With a shortage of fresh ingredients and limited access to imported goods, Cuban food is bland, heavy on meat and carbs. Fortunately, dining is cheap. You’ll eat heartily, if not well, for about $10 a meal, though vegetarians or those with special dietary requirements may struggle. The most innovative cuisine is served in private dining rooms, called paladars, or in the kitchens of the casa particulares, which will whip up anything from the Cuban staple of pork, beans and rice, to lobster thermidor for between $7 and $12. Do not drink tap water and only drink bottled water.
Although Cuba has tried to distance itself from American culture, tipping is not uncommon. It’s a good idea to carry coins to tip bathroom attendants. Viazul employees may also ask for a tip for looking after your luggage. Tipping in restaurants is at your discretion and there is no minimum amount expected.
Films for cameras are expensive so make sure you take plenty of film with you. Batteries are expensive and hard to get, so make sure you have plenty of spares for the likes of your cameras, MP3, Ipod etc. An underwater disposable camera is one of my ‘musts’, you can get some fabulous pictures of the coral and fish. If you have a digital or video camera – remember to pack your chargers
You should only ever need usual summer attire, but in the months of Nov/Dec through to March/April you may find that a thin/lightweight long-sleeved top, cardigan or sweat top may be useful for a chillier evening – you will most certainly want a sweater on the flight home, the planes can be quite chilly after the hot Cuban climate. Take plenty of sunscreen, various factors and after-sun.
Most of Cuba is tropical and warm, permanently humid, with sea breezes. Due to Cuba’s location close to the Tropic of Cancer, Cuba is sunny throughout the whole year. Temperatures are generally high. The annual average temperature ranges from 24 ºC to 26 ºC in the plains, and higher on the east coast with the west coast a fraction cooler. In the mountains, the average temperature is under 20 ºC. The highest temperature ever reached was in 38.6 ºC in Guantanamo (1969), and 0.6 ºC in Bainoa (1996). November to April is the dry season, which is Cuba’s winter. May to October is summer and this is when Cuba experiences hurricanes and large waves along the coastline. The temperature is high and 80% of the country’s annual rainfall happens during these months. During summer, most of the rains and inclement weather occur in the afternoon and usually for short periods of time. When there is a hurricane, cold front, or tropical waves predicted, everyone, including tourists, will be advised well in advance and preparations are made for everyone’s safety. The relative humidity is close to 80% on average, with 90% at sunrise, and 50-60% at midday. The most humid areas are the western and central regions, and the mountain territories. No matter what time of year you travel to Cuba, it is suggested you have a raincoat handy and wear cotton clothes for comfort like the locals do.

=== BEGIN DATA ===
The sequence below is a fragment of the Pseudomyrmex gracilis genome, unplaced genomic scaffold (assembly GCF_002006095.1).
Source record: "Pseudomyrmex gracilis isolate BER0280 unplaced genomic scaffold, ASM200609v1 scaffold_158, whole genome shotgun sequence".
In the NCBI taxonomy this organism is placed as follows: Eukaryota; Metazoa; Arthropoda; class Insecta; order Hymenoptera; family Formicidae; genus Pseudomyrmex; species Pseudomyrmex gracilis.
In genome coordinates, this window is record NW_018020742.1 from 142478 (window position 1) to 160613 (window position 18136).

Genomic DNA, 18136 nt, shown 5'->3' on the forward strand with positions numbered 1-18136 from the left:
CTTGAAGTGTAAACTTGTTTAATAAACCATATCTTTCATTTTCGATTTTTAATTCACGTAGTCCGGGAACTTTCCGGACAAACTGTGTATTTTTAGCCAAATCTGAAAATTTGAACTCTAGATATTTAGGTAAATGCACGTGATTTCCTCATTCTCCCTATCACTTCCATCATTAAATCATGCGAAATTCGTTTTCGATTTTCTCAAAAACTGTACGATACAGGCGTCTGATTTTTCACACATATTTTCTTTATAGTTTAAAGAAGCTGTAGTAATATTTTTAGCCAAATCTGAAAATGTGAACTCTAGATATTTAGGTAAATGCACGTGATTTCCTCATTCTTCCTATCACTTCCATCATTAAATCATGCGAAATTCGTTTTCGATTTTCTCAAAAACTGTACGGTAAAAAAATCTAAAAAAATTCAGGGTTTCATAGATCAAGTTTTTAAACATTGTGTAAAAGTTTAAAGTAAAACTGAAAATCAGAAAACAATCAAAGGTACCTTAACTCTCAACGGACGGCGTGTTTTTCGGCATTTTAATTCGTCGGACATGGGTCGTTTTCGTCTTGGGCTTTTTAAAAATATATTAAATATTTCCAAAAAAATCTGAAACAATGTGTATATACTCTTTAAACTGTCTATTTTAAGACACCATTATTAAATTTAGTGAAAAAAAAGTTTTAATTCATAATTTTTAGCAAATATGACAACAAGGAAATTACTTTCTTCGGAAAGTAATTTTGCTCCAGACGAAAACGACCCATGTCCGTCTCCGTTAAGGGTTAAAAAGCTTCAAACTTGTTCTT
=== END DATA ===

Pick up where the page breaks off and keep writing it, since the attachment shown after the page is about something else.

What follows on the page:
Cuba makes the world’s finest cigars. Buy the real thing at factories such as Real Fábrica de Tabacos Partagás in Havana, which also sells fabulously ornate cigar boxes. Other official outlets called Casas del Habano sell authentic wares as well. Cigars from street vendors will probably be fakes or factory rejects.
You will find a mix of electrical currents and plug types used in Cuba. Around 90% of the hotels use a 110-volt current with standard U.S.-style two- or three-prong outlets. However, some outlets are rated 220 volts, particularly in hotels that cater to European clientele.
Cuba has two official currencies: the Cuban convertible peso (CUC) and the national peso (moneda nacional or MN). Transactions involving foreigners almost always take place in Cuban convertible peso. When receiving change after a transaction, be aware that the national peso is worth substantially less than the Cuban convertible peso. Australian dollars cannot be exchanged in Cuba. The US dollar is not accepted as legal tender in Cuba, and attracts a large commission fee at exchange. Australian travellers often experience problems accessing funds in Cuba. To avoid being caught without money in Cuba, you should ensure you have a variety of ways of accessing your money. Do not rely on one source of funds. Credit cards, debit cards and travellers’ cheques are not accepted in Cuba if issued by US banks or Australian banks affiliated with US banks. This includes all American Express cards, and Visa and Mastercard cards depending on the issuing bank. Westpac Bank cards are not accepted in Cuba
For Australian passengers also travelling to Cuba. You will need a visa to enter Cuba. A tourist card, which is considered a visa for entry for tourism purposes, can be obtained through your nearest Embassy or Consulate of Cuba.
Leaving the country
Remember to keep 25 CUCs spare for the airport when you fly home as you will have to pay an ‘exit tax’. At Havana airport you can pay the leaving fee at the bureau de change once you have checked in and before you clear customs. A stamp to confirm you have paid will be marked on your boarding card.